Thursday, August 22, 2019

First, the needs and then the situation on the ground at El Alamein in late August 1942

Rommel was committed to attack in late August 1942. He gave the authorities what he felt were his supply requirements. First, he needed fuel, with six thousand tons needed between 25 August and 30 August. He got a promise to send ten thousand tons, half for the army and half for the air force. The situation was bad, because on 27 August, Rommel only had enough fuel for tracked vehicles to travel one hundred miles and for wheeled vehicles to travel 150 miles. On 30 August, more fuel arrived. Rommel got 1,500 tons from the air force. Also, a ship arrived at Tobruk with some 730 tons. That gave enough fuel to Rommel to start his offensive, but that was all. For better or worse, the units moved forward as scheduled.

The battle to be fought became known as Alam el Halfa. Some sources, such as Correli Barnett, have said that Montegomery used a plan developed by Auchinleck and Eric Dormon-Smith. In any case, the front, such as it was, was held by "three Dominion and one Indian division". The front extended from the coast to Alam Nayil. The New Zealand Division had a "refused flank" on the left side. Beyond them, there were only "mobile forces", what used to be called "columns". General Morshead had been unhappy with the Auchinleck regime approach of being indecisive about whether to compress one's front to the minimum or to stretch out so you were very thin on the ground. The Montgomery policy that they would hold their ground meant that you had to be strong enough to repel an attacker. That may mean that you needed to compress your front to be stronger. You needed to have enough strength to hold a "frontal defense". The reality was that the inland defenses were not very strong. They did add some units so that Alam el Halfa got two 44th Division brigades. Alam el Nayil "hinge" was occupied by the inexperienced 132nd Brigade. They were to protect the New Zealand Division flank. At the last minute, the 5th New Zealand Brigade was moved in to relieve the 132nd Brigade. The Germans were known to be preparing to attack.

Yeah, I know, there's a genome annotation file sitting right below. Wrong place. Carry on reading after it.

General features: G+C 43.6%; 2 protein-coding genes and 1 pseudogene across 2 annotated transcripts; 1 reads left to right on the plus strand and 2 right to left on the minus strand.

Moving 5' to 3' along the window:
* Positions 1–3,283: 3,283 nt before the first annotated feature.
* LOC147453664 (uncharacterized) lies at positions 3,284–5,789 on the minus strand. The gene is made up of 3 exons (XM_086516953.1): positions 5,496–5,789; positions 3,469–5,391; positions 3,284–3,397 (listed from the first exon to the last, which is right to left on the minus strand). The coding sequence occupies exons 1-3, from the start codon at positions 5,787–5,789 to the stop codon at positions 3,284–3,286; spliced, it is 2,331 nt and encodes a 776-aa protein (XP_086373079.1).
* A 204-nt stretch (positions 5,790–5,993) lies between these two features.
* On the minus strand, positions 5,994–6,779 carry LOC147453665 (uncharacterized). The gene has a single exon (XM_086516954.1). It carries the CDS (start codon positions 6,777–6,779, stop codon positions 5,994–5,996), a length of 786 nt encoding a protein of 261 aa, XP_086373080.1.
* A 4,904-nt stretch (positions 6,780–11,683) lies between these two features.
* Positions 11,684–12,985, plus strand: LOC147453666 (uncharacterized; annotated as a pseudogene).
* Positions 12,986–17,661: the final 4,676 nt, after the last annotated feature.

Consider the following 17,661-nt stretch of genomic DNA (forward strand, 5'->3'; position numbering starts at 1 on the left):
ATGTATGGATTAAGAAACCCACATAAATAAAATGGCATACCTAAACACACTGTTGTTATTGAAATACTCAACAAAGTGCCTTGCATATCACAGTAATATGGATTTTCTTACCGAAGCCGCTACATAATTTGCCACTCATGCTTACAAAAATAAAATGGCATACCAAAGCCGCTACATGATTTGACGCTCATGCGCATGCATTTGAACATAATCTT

At 30 August, the enemy had the 164th Division and the Italian Trento Division covering from the coast to Deir el Shein. The regiments of the German and Italian divisions were "intermingled". Some "stiffening" came from the Ramcke Parachute Brigade and the Folgore Division. Behind the German-Italian line were the mobile German and Italia divisions. The strengths were "about 41,000 German officers and men and about 33,000 Italian". This is based on the account in Vol.III of the Australian Official History.

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